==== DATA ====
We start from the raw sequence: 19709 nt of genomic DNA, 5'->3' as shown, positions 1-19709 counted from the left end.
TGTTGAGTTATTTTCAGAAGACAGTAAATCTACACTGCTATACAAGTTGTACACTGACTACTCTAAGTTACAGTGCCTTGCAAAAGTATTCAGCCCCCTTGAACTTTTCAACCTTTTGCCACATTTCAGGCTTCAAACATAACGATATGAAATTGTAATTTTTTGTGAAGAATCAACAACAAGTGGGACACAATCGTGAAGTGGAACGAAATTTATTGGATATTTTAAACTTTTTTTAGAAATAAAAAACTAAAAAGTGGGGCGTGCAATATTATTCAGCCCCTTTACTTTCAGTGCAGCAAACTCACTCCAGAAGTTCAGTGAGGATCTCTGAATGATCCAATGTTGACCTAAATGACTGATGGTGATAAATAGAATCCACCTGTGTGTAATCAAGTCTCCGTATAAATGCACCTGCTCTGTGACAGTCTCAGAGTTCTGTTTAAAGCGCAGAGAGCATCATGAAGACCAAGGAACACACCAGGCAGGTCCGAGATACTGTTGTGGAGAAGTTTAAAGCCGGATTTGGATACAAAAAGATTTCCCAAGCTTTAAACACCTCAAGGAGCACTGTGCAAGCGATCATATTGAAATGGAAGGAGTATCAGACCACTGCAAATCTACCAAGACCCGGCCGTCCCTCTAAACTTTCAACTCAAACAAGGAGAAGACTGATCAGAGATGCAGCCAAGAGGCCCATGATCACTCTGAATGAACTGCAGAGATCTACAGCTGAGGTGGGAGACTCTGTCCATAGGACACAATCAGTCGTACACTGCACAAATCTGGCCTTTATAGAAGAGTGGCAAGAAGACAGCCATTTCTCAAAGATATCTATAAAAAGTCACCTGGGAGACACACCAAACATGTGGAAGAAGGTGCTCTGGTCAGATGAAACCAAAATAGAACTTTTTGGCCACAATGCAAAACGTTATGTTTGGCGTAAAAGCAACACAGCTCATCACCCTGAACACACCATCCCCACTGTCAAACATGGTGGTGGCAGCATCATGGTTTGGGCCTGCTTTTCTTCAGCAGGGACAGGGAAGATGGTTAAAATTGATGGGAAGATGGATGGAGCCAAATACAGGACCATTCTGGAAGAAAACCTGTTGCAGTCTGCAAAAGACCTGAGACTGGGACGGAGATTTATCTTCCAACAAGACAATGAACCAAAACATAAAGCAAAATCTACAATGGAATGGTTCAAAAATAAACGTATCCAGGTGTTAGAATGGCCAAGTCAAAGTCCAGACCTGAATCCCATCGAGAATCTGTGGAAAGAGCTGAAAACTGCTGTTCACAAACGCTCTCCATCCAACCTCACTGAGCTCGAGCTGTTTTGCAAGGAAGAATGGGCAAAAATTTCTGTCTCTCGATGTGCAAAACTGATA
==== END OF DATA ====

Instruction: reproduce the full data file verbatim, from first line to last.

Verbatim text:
We start from the raw sequence: 19709 nt of genomic DNA, 5'->3' as shown, positions 1-19709 counted from the left end.
TGTTGAGTTATTTTCAGAAGACAGTAAATCTACACTGCTATACAAGTTGTACACTGACTACTCTAAGTTACAGTGCCTTGCAAAAGTATTCAGCCCCCTTGAACTTTTCAACCTTTTGCCACATTTCAGGCTTCAAACATAACGATATGAAATTGTAATTTTTTGTGAAGAATCAACAACAAGTGGGACACAATCGTGAAGTGGAACGAAATTTATTGGATATTTTAAACTTTTTTTAGAAATAAAAAACTAAAAAGTGGGGCGTGCAATATTATTCAGCCCCTTTACTTTCAGTGCAGCAAACTCACTCCAGAAGTTCAGTGAGGATCTCTGAATGATCCAATGTTGACCTAAATGACTGATGGTGATAAATAGAATCCACCTGTGTGTAATCAAGTCTCCGTATAAATGCACCTGCTCTGTGACAGTCTCAGAGTTCTGTTTAAAGCGCAGAGAGCATCATGAAGACCAAGGAACACACCAGGCAGGTCCGAGATACTGTTGTGGAGAAGTTTAAAGCCGGATTTGGATACAAAAAGATTTCCCAAGCTTTAAACACCTCAAGGAGCACTGTGCAAGCGATCATATTGAAATGGAAGGAGTATCAGACCACTGCAAATCTACCAAGACCCGGCCGTCCCTCTAAACTTTCAACTCAAACAAGGAGAAGACTGATCAGAGATGCAGCCAAGAGGCCCATGATCACTCTGAATGAACTGCAGAGATCTACAGCTGAGGTGGGAGACTCTGTCCATAGGACACAATCAGTCGTACACTGCACAAATCTGGCCTTTATAGAAGAGTGGCAAGAAGACAGCCATTTCTCAAAGATATCTATAAAAAGTCACCTGGGAGACACACCAAACATGTGGAAGAAGGTGCTCTGGTCAGATGAAACCAAAATAGAACTTTTTGGCCACAATGCAAAACGTTATGTTTGGCGTAAAAGCAACACAGCTCATCACCCTGAACACACCATCCCCACTGTCAAACATGGTGGTGGCAGCATCATGGTTTGGGCCTGCTTTTCTTCAGCAGGGACAGGGAAGATGGTTAAAATTGATGGGAAGATGGATGGAGCCAAATACAGGACCATTCTGGAAGAAAACCTGTTGCAGTCTGCAAAAGACCTGAGACTGGGACGGAGATTTATCTTCCAACAAGACAATGAACCAAAACATAAAGCAAAATCTACAATGGAATGGTTCAAAAATAAACGTATCCAGGTGTTAGAATGGCCAAGTCAAAGTCCAGACCTGAATCCCATCGAGAATCTGTGGAAAGAGCTGAAAACTGCTGTTCACAAACGCTCTCCATCCAACCTCACTGAGCTCGAGCTGTTTTGCAAGGAAGAATGGGCAAAAATTTCTGTCTCTCGATGTGCAAAACTGATA